By Jay Weaver, The Miami Herald
MIAMI — A federal jury Wednesday convicted reputed Spanish drug kingpin Alvaro Lopez Tardon on money laundering charges, finding him guilty of cleaning more than $20 million from cocaine profits in Spain through Miami’s luxury condo and car markets.
Lopez Tardon, who appeared stoic as the verdicts were read in Miami federal court, was found guilty on a single conspiracy charge that carries up to 20 years in prison and guilty on 13 money laundering charges that carry up to 10 years each.
U.S. District Judge Joan Lenard scheduled his sentencing for August 19.
The drama leading up to Wednesday’s conviction was heightened late Tuesday, when the 12 jurors said in a note that they reached “unanimous” verdicts on some counts but were “divided” on others. The judge ordered them to continue deliberations, which began Friday.
Before his arrest in 2011, Lopez Tardon, 39, went on a wild spending spree. He snapped up 13 high-priced condos, including a $1 million-plus penthouse at the Continuum in South Beach, and 17 luxury cars, including a 2008 black Bugatti Veyron for $1.2 million and a 2003 black Ferrari Enzo for almost $1 million. That’s excluding Florida sales taxes.
For the past six weeks, Lopez Tardon, accused boss of a Spanish cocaine ring dubbed “Los Miami,” was a lone defendant standing trial. His brother, Artemio Lopez Tardon, charged along with him, could not make the Miami trial because he is being held with dozens of other Spanish defendants on drug-trafficking charges in Spain.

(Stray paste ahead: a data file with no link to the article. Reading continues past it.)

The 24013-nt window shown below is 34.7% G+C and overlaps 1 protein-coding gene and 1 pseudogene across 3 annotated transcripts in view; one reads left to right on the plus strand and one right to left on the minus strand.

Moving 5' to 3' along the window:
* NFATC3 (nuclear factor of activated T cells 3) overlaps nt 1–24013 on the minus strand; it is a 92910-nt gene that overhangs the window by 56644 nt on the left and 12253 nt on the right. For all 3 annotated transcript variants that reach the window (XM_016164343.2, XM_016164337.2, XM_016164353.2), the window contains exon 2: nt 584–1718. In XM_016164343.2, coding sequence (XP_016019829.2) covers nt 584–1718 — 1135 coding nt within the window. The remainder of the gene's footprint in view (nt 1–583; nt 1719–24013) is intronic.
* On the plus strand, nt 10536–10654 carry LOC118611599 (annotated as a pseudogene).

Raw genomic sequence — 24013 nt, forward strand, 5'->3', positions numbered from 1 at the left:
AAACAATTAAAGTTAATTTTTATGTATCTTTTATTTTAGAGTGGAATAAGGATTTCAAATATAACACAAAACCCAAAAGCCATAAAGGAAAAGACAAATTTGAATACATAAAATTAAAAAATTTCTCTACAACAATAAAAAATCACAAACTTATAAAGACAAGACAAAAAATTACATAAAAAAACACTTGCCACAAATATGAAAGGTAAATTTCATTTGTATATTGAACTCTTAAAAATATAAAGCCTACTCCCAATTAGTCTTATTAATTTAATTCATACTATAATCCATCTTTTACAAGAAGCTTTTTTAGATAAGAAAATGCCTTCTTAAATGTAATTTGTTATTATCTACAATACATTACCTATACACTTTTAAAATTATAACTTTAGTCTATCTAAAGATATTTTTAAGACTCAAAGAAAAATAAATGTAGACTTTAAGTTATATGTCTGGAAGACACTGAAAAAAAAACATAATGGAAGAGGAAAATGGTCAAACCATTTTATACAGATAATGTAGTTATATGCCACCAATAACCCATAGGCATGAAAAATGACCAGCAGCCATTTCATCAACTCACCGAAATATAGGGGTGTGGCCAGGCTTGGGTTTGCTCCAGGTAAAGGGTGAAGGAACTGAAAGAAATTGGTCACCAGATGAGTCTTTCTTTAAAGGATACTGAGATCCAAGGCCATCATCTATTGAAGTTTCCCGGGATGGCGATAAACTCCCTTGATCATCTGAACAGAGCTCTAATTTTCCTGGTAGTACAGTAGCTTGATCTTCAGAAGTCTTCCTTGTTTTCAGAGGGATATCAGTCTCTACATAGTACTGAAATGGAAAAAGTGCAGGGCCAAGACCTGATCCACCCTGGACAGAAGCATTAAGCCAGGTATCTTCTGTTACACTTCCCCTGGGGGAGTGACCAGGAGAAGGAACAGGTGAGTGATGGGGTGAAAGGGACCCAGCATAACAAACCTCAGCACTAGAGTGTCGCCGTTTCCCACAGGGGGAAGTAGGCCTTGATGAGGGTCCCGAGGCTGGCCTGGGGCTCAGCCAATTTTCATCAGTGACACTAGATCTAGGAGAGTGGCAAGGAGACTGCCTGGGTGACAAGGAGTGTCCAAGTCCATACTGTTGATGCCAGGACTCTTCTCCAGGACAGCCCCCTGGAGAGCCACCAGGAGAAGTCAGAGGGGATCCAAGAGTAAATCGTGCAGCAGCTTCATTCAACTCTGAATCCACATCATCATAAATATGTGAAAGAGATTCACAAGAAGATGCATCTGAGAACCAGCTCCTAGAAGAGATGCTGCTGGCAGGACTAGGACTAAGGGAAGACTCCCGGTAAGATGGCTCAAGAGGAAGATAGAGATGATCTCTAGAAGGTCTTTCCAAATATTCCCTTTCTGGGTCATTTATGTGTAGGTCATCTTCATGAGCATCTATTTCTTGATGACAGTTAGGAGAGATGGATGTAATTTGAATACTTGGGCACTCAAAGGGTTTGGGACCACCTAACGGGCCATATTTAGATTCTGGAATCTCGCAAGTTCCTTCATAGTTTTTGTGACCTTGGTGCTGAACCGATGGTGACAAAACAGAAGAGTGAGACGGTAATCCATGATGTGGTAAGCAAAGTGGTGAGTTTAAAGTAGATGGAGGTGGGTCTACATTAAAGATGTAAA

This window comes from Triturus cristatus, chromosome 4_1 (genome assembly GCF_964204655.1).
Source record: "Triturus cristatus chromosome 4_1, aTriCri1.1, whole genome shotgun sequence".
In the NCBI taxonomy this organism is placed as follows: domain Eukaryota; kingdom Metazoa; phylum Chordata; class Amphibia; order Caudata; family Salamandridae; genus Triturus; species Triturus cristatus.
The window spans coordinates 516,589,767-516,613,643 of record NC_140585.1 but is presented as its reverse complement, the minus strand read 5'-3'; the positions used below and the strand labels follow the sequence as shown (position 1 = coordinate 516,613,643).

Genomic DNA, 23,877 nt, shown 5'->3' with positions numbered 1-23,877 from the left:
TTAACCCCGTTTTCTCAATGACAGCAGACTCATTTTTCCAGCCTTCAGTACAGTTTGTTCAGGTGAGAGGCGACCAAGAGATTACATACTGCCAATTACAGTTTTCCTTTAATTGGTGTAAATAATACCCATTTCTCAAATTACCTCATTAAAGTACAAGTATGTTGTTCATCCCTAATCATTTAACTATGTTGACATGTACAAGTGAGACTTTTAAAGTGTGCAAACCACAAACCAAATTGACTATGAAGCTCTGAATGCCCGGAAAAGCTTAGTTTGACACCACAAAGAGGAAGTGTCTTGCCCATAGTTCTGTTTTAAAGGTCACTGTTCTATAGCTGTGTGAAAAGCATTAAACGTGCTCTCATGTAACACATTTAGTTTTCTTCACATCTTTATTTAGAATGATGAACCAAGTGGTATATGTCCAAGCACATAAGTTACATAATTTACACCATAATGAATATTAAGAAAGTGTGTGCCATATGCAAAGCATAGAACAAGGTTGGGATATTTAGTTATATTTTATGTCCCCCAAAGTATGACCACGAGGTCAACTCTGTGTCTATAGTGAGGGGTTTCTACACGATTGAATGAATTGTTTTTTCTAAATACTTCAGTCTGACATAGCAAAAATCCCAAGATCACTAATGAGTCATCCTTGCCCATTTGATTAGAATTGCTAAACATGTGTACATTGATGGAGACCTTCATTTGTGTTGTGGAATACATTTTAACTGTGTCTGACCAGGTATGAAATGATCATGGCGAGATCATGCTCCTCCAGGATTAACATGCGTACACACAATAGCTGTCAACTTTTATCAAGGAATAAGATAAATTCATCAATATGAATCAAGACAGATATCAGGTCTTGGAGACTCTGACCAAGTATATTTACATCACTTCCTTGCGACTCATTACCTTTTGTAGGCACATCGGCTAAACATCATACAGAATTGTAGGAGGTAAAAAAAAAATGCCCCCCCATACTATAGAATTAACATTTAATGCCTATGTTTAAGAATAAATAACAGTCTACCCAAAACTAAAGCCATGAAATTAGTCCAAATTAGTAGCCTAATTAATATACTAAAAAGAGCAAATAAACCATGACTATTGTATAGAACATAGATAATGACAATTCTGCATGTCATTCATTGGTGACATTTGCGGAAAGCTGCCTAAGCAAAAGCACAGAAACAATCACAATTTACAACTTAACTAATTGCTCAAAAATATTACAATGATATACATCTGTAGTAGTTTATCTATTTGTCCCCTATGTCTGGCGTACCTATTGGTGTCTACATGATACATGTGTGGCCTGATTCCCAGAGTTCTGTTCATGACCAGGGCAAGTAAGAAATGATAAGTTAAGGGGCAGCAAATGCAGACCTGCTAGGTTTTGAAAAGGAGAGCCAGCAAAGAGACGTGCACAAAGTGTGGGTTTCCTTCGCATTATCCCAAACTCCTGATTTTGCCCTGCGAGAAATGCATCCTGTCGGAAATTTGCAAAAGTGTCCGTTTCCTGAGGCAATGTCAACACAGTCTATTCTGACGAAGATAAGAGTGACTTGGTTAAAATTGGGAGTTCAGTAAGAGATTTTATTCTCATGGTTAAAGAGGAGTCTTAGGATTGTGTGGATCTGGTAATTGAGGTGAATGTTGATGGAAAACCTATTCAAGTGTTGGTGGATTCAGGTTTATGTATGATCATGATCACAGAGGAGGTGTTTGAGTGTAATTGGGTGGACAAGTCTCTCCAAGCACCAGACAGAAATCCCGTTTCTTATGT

“If you want to follow the little drug dealer, you follow the drugs,” Assistant U.S. Attorney Tony Gonzalez told jurors during closing arguments last week. “If you want to follow the big drug dealer, you follow the money.”
“He’s a really, really big drug dealer who made the mistake of moving his money into the United States,” Gonzalez said, calling Lopez Tardon’s buying frenzy “mind-boggling” and pointing out that he spent about $1 million on fancy Audemars Piguet watches alone.
To hide his role in the real estate transactions, Lopez Tardon’s cash deals were carried out under the name of a shell company or straw buyer, including 11 purchases at The Mark on Brickell Bay Drive and One Miami on South Biscayne Boulevard, argued Gonzalez, who worked on the prosecution with Cristina Maxwell.
But Lopez Tardon’s defense attorney, Howard Srebnick, countered that the millions his client spent in Miami came from a family-owned exotic car dealership and an epicurean shop in Madrid — not from drug trafficking.
“The government is saying, ‘Look at all the cash, look at all the watches. He must be a drug dealer,'” Srebnick told jurors. “Well, let’s do the math.”
He called the family’s dealership and shop “legitimate businesses” that generated more than $20 million in revenue, citing Spanish government tax records.
Srebnick also told jurors that his client disclosed dozens of wire transfers from Spain to Miami, arguing that he was not trying to hide anything illicit from the U.S. government. “It was not a scheme to conceal,” said Srebnick, who worked on the defense with attorney Richard Klugh.
Photo: Fammy via Flickr